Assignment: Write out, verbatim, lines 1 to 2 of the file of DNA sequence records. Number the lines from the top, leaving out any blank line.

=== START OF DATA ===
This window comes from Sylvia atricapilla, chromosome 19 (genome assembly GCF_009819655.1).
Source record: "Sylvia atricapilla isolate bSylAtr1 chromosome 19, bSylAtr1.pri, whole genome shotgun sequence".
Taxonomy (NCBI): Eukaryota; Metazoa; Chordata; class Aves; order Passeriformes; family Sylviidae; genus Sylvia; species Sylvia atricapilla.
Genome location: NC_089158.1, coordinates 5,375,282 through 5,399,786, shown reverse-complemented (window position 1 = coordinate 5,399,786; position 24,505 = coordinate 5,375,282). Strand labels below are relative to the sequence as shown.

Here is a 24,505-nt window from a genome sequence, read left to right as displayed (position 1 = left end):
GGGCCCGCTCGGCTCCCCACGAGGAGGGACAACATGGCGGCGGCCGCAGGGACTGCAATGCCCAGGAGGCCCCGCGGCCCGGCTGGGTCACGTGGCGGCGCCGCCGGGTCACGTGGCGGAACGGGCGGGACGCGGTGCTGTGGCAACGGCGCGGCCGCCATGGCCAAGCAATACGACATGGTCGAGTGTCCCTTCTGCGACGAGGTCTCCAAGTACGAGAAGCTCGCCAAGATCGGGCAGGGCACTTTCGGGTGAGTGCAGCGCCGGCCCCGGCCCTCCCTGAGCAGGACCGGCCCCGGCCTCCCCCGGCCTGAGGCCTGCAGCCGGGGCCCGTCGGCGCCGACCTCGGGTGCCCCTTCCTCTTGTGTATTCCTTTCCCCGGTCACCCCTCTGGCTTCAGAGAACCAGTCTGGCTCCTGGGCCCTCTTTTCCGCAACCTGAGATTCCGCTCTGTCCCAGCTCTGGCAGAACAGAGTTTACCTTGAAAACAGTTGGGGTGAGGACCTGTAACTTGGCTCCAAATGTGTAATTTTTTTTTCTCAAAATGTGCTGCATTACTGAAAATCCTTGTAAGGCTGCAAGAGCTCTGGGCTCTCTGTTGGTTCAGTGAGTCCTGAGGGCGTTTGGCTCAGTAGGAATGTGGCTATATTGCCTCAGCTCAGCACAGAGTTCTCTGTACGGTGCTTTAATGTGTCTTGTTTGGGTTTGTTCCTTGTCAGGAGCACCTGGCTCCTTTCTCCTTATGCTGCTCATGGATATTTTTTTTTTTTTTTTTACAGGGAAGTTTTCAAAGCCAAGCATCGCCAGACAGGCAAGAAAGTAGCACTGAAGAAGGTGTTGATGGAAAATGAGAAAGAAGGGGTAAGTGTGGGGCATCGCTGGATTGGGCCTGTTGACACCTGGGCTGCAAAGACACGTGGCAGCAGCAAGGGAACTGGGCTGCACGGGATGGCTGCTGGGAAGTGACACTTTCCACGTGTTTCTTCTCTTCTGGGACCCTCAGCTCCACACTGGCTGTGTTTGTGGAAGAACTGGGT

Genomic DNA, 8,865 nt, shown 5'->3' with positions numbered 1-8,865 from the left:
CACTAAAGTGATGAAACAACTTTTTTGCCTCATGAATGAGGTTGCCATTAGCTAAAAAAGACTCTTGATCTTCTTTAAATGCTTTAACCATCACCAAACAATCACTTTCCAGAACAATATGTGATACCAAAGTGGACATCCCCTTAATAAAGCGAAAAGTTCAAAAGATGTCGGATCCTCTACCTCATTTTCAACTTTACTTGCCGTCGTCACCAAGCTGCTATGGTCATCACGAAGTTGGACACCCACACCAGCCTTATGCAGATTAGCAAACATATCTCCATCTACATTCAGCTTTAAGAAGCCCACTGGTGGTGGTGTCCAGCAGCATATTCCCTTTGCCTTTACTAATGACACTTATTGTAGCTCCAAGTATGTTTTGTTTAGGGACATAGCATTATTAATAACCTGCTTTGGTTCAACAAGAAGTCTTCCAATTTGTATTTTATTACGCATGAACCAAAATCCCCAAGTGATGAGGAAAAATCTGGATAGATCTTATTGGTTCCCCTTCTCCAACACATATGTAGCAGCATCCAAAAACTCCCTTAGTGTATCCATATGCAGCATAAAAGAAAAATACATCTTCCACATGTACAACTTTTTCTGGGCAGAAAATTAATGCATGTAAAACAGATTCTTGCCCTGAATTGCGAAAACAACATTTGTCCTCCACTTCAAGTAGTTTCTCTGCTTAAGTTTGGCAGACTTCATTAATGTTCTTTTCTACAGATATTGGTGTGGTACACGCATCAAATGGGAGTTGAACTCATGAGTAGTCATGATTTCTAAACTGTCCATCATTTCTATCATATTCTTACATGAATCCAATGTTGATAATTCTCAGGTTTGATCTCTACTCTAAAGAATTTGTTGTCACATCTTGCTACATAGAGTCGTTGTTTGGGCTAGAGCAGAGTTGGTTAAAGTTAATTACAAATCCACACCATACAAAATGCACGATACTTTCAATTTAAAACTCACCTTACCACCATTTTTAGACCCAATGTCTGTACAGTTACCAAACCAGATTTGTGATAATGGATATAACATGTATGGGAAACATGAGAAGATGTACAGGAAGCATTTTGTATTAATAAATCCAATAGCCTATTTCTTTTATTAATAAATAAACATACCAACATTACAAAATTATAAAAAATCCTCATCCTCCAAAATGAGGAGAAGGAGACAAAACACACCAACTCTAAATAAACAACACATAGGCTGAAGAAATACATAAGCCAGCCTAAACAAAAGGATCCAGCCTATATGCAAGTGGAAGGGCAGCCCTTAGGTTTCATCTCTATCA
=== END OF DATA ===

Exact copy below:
This window comes from Sylvia atricapilla, chromosome 19 (genome assembly GCF_009819655.1).
Source record: "Sylvia atricapilla isolate bSylAtr1 chromosome 19, bSylAtr1.pri, whole genome shotgun sequence".